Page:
Some have argued that the fence is counterproductive to the peace process and to future negotiations. We believe this assessment to be mistaken and unjustified. If anything, by reducing the capacity of Palestinian terrorists to infiltrate and carry out acts of terror, the fence will help take terrorism out of the equation, restore calm, and encourage an environment in which negotiations and the implementation of the Road Map can take place. In those areas in which it has been erected, the fence has already significantly reduced the terrorist threat, and it has aided in preventing multiple suicide attacks just in the last few weeks. If, because of the fence, terrorism ceases to be a tool readily available to the enemies of peace so as to derail the process, the chances of making progress at the negotiation table can only be enhanced.
In fact, in spite of what some may perceive as a recent calm, the terrorists have not stopped for one minute to try and carry out their barbaric acts. Since the horrific bombing in Haifa on October 4th, until December 4th, the Israeli security forces have foiled 27 attempts to bring death and destruction to Israel's cities. Fourteen of them were suicide attempts stopped just before being carried out.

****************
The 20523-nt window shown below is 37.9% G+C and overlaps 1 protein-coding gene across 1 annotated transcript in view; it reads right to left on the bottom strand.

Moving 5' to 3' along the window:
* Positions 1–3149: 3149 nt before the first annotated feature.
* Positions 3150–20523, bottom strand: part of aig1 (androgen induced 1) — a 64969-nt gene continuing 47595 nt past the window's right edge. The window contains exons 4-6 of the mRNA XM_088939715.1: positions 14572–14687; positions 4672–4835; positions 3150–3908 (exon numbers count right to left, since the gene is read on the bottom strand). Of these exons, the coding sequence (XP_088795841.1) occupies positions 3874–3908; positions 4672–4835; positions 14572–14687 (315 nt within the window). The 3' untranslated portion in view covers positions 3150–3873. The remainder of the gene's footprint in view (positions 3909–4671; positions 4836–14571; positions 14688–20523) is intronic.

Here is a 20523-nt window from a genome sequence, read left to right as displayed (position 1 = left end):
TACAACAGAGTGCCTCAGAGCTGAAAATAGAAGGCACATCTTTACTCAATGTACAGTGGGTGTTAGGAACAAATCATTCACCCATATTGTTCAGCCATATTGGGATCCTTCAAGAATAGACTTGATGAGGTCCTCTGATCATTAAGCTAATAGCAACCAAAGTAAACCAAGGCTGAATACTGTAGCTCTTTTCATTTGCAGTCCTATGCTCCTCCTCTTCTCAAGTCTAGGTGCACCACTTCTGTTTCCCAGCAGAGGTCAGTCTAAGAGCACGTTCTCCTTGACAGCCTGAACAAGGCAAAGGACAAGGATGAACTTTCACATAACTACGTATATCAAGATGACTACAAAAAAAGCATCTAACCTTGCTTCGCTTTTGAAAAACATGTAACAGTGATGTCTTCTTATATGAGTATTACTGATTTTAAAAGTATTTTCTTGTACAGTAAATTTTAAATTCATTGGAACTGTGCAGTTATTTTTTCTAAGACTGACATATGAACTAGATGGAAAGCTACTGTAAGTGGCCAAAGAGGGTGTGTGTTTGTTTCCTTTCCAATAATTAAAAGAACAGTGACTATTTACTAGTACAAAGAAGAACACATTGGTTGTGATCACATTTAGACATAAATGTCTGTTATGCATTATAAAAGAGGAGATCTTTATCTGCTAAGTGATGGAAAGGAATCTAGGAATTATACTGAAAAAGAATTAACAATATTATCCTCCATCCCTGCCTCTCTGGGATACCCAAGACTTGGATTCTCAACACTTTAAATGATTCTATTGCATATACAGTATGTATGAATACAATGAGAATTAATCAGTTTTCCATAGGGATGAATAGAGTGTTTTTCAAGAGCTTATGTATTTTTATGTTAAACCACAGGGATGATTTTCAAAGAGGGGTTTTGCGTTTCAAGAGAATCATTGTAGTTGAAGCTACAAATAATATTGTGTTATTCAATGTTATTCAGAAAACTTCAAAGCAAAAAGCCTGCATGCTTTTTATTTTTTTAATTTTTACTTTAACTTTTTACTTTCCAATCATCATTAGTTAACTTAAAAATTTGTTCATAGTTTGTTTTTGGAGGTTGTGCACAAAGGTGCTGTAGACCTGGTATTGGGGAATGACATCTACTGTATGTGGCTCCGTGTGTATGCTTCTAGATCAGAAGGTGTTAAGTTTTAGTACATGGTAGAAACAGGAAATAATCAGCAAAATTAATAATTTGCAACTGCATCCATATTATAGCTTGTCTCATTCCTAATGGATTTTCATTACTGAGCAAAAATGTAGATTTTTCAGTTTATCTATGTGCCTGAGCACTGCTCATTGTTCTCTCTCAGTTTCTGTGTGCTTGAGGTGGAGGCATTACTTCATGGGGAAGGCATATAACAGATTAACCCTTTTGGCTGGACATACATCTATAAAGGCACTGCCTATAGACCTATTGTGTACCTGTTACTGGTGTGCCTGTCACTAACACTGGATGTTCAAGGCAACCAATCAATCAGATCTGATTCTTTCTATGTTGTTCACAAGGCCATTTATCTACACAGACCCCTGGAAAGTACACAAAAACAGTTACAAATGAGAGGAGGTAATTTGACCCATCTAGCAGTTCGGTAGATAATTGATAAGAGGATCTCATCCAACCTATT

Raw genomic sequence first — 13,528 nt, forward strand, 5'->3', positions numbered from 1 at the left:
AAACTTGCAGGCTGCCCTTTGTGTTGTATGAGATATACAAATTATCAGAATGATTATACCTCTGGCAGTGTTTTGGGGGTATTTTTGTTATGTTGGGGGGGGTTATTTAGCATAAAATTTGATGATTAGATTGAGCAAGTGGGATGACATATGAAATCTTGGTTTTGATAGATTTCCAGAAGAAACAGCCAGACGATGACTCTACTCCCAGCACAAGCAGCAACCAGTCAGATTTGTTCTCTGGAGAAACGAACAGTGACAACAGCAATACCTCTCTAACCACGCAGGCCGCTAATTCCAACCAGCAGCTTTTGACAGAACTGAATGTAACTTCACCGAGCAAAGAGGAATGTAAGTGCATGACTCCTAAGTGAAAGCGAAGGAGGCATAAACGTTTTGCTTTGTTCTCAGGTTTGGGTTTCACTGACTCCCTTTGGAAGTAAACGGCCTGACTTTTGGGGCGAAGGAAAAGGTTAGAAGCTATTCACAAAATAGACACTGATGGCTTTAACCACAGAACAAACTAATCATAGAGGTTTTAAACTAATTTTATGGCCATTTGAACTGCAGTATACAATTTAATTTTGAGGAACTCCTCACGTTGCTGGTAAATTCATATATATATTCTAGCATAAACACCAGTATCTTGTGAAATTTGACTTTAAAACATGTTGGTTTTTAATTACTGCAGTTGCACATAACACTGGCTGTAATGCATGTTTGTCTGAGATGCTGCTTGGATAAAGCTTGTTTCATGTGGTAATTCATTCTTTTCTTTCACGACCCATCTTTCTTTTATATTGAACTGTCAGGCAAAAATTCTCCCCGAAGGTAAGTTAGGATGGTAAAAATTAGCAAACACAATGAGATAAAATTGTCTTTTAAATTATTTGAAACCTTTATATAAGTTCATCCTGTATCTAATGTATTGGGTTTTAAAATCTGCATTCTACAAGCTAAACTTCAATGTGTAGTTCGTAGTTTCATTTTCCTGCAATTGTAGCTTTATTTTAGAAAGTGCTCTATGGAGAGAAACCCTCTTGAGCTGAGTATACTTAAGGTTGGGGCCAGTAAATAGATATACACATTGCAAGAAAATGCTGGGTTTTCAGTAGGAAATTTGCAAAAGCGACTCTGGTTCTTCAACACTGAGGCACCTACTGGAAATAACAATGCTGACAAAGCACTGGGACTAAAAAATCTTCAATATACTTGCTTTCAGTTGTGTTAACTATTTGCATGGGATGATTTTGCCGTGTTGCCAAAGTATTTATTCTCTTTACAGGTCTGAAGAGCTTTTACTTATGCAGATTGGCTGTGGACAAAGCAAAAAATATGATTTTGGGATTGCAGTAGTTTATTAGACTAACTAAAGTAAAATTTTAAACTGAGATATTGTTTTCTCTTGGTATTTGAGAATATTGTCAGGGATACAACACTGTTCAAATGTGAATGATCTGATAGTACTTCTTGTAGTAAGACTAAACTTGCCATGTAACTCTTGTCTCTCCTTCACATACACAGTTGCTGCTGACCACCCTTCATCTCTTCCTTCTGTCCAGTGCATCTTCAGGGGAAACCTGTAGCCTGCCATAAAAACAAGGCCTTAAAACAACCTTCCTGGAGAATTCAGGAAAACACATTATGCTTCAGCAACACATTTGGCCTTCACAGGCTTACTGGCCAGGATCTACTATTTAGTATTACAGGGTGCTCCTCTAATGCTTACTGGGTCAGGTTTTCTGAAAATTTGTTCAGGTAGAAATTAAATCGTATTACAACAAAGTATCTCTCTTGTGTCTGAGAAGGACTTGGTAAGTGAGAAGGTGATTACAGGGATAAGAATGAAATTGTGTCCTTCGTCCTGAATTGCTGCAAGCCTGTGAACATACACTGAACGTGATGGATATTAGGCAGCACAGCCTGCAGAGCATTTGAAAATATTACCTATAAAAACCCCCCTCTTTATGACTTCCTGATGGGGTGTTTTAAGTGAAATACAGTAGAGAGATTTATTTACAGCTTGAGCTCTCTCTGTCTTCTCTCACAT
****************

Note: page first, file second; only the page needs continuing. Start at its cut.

Terrorists said they had sought an area where the security fence had not yet been constructed.
To give but one example, just last Wednesday Israeli forces arrested two suicide bombers, who were members of the Palestinian Authority's own security services and at the same time affiliated with the terrorist organization Islamic Jihad, headquartered in Damascus, Syria. The two terrorists, Munir Rabiah and Murad Zietun, were on their way to perpetrate a suicide attack against Israeli schoolchildren at a school in Yoknea'm near Haifa. If this is not shocking enough, the terrorists are reported to have told investigators that in order to infiltrate into Israel they had sought out an area where the security fence had not yet been constructed. Had they succeeded in their horrific plan, innocent school children would have been murdered in cold blood and attempts to restart the peace process would have been seriously harmed. In this reality, where PA employees seek to murder schoolchildren, how can it be seriously argued that the fence is counterproductive to the peace process, when it is crucial to stopping the terror that seeks to destroy that very process.
The fence is neither an obstacle to a two-state solution, nor to the creation of a contiguous, viable and democratic Palestinian state, living side by side in peace and security with Israel. It will help create a terror-free environment in which a peace can be agreed through negotiations. And when the terrorism has ended and negotiations bear fruit, the fence can make way to any territorial solution agreed upon by the parties…
BALANCE OF HARDSHIPS